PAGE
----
however, you shall not: do anything likely to impair, interfere with or damage or cause harm or distress to any persons, or the network; do anything that will infringe any Intellectual Property Rights or other rights of Mondaq or any third party; or use the Website, Services and/or Content otherwise than in accordance with these Terms; use any trade marks or service marks of Mondaq or the Contributors, or do anything which may be seen to take unfair advantage of the reputation and goodwill of Mondaq or the Contributors, or the Website, Services and/or Content.

Mondaq reserves the right, in its sole discretion, to take any action that it deems necessary and appropriate in the event it considers that there is a breach or threatened breach of the Terms.

Mondaq’s Rights and Obligations

Unless otherwise expressly set out to the contrary, nothing in these Terms shall serve to transfer from Mondaq to you, any Intellectual Property Rights owned by and/or licensed to Mondaq and all rights, title and interest in and to such Intellectual Property Rights will remain exclusively with Mondaq and/or its licensors.

Mondaq shall use its reasonable endeavours to make the Website and Services available to you at all times, but we cannot guarantee an uninterrupted and fault free service.

Mondaq reserves the right to make changes to the services and/or the Website or part thereof, from time to time, and we may add, remove, modify and/or vary any elements of features and functionalities of the Website or the services.

Mondaq also reserves the right from time to time to monitor your Use of the Website and/or services.

Disclaimer

The Content is general information only. It is not intended to constitute legal advice or seek to be the complete and comprehensive statement of the law, nor is it intended to address your specific requirements or provide advice on which reliance should be placed. Mondaq and/or its Contributors and other suppliers make no representations about the suitability of the information contained in the Content for any purpose. All Content provided "as is" without warranty of any kind. Mondaq and/or its Contributors and other suppliers hereby exclude and disclaim all representations, warranties or guarantees with regard to the Content, including all implied warranties and conditions of merchantability, fitness for a particular purpose, title and non-infringement. To the maximum extent permitted by law, Mondaq expressly excludes all representations, warranties, obligations, and liabilities arising out of or in connection with all Content. In no event shall Mondaq and/or its respective suppliers be liable for any special, indirect or consequential damages or any damages whatsoever resulting from loss of use, data or profits, whether in an action of contract, negligence or other tortious action, arising out of or in connection with the use of the Content or performance of Mondaq’s Services.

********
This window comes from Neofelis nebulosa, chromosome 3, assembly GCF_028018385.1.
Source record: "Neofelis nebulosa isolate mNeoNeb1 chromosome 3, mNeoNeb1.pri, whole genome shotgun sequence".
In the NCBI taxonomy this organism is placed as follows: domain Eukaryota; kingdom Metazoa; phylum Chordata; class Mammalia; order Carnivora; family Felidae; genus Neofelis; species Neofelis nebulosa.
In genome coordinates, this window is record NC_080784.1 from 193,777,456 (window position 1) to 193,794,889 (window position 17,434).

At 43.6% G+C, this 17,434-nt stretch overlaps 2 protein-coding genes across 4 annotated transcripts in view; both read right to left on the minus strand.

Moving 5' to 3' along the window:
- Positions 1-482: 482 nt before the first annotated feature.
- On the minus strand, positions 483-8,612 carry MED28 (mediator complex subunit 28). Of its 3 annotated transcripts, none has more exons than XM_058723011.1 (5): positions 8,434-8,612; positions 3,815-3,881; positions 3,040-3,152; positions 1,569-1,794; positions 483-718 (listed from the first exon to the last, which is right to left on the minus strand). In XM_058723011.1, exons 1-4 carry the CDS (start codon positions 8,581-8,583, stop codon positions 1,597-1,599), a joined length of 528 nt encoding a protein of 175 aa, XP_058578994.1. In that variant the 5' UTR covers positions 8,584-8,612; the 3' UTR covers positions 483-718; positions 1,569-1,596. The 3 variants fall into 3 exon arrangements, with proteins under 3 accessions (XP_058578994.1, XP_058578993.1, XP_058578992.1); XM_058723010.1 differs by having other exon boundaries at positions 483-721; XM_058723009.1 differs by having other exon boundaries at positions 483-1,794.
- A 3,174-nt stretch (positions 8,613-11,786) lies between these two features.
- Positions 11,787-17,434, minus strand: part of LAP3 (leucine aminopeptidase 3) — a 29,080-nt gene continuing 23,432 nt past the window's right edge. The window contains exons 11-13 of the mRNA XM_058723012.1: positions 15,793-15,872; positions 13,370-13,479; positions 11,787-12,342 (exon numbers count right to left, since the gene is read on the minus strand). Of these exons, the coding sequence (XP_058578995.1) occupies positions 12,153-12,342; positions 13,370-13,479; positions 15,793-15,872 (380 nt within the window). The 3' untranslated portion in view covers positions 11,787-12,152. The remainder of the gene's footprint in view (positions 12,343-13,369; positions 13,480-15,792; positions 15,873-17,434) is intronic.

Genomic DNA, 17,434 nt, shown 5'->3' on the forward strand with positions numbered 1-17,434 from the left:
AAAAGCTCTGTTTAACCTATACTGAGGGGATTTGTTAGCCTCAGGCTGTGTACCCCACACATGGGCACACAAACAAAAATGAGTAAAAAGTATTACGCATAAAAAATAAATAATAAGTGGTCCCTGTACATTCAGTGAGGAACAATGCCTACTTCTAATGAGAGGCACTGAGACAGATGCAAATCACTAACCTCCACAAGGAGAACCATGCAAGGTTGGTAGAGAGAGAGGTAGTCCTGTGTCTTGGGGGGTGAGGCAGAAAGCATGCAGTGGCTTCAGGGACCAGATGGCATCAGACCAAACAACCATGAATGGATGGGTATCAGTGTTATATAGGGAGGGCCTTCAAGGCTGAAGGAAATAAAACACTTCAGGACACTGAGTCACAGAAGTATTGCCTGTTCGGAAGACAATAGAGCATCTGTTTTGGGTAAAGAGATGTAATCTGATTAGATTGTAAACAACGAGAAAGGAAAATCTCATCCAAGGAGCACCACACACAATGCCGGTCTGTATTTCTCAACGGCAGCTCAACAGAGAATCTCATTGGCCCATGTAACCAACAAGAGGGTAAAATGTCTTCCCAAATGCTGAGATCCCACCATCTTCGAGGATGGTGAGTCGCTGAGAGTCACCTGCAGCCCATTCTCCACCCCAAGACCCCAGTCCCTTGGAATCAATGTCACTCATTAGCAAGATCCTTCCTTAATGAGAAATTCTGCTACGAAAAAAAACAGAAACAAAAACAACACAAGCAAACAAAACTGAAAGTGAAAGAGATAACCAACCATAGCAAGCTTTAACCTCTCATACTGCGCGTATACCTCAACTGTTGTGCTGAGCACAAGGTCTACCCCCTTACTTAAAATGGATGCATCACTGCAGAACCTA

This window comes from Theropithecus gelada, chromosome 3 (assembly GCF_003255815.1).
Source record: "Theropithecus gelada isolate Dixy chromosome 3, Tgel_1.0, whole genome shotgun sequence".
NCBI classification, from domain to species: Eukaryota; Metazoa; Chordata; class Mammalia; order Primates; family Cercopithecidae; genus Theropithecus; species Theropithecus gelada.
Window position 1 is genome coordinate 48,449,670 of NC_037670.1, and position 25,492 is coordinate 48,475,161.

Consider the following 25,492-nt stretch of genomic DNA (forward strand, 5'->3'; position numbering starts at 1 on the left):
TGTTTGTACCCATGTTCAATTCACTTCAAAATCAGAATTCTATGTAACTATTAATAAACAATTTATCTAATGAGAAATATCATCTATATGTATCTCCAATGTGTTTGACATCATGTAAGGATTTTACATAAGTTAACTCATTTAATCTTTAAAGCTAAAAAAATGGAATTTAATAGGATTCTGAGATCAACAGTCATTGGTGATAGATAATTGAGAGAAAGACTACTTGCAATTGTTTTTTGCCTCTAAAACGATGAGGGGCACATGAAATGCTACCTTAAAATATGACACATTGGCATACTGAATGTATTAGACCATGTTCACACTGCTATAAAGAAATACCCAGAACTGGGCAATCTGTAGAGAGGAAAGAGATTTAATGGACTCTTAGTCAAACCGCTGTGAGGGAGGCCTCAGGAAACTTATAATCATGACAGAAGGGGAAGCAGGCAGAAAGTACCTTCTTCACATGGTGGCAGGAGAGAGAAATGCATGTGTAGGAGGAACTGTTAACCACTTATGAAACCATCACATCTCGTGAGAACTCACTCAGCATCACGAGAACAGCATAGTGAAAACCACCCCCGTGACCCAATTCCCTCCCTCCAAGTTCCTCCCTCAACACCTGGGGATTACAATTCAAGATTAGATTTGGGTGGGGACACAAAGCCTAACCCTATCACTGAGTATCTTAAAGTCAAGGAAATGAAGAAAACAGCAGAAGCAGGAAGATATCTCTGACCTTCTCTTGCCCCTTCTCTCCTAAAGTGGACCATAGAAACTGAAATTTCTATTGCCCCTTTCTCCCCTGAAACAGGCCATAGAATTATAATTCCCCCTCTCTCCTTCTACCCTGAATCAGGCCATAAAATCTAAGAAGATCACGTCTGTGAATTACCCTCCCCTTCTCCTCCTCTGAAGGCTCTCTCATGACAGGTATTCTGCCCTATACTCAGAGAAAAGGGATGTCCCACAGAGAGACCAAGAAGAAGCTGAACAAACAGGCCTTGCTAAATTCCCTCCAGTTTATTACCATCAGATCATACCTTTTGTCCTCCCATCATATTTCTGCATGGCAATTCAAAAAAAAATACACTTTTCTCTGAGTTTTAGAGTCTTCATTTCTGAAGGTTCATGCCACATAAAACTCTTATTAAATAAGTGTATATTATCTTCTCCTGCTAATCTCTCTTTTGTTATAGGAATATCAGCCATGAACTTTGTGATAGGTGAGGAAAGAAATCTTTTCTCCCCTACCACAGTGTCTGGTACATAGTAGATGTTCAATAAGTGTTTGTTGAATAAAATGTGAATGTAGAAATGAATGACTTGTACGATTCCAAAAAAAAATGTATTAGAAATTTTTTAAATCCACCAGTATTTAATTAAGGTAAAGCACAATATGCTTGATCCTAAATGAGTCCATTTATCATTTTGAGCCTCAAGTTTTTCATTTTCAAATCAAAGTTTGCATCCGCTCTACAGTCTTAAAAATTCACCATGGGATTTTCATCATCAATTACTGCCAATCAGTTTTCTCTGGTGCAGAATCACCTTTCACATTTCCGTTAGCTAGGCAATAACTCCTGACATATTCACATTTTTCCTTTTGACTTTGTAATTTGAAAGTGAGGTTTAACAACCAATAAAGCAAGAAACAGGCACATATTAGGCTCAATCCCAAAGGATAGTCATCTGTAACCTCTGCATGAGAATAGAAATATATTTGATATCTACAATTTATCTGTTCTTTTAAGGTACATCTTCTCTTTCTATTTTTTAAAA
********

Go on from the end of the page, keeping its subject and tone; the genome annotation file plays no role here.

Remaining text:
General

Mondaq may alter or amend these Terms by amending them on the Website. By continuing to Use the Services and/or the Website after such amendment, you will be deemed to have accepted any amendment to these Terms.

These Terms shall be governed by and construed in accordance with the laws of England and Wales and you irrevocably submit to the exclusive jurisdiction of the courts of England and Wales to settle any dispute which may arise out of or in connection with these Terms. If you live outside the United Kingdom, English law shall apply only to the extent that English law shall not deprive you of any legal protection accorded in accordance with the law of the place where you are habitually resident ("Local Law"). In the event English law deprives you of any legal protection which is accorded to you under Local Law, then these terms shall be governed by Local Law and any dispute or claim arising out of or in connection with these Terms shall be subject to the non-exclusive jurisdiction of the courts where you are habitually resident.

You may print and keep a copy of these Terms, which form the entire agreement between you and Mondaq and supersede any other communications or advertising in respect of the Service and/or the Website.

No delay in exercising or non-exercise by you and/or Mondaq of any of its rights under or in connection with these Terms shall operate as a waiver or release of each of your or Mondaq’s right. Rather, any such waiver or release must be specifically granted in writing signed by the party granting it.

If any part of these Terms is held unenforceable, that part shall be enforced to the maximum extent permissible so as to give effect to the intent of the parties, and the Terms shall continue in full force and effect.

Mondaq shall not incur any liability to you on account of any loss or damage resulting from any delay or failure to perform all or any part of these Terms if such delay or failure is caused, in whole or in part, by events, occurrences, or causes beyond the control of Mondaq. Such events, occurrences or causes will include, without limitation, acts of God, strikes, lockouts, server and network failure, riots, acts of war, earthquakes, fire and explosions.

By clicking Register you state you have read and agree to our Terms and Conditions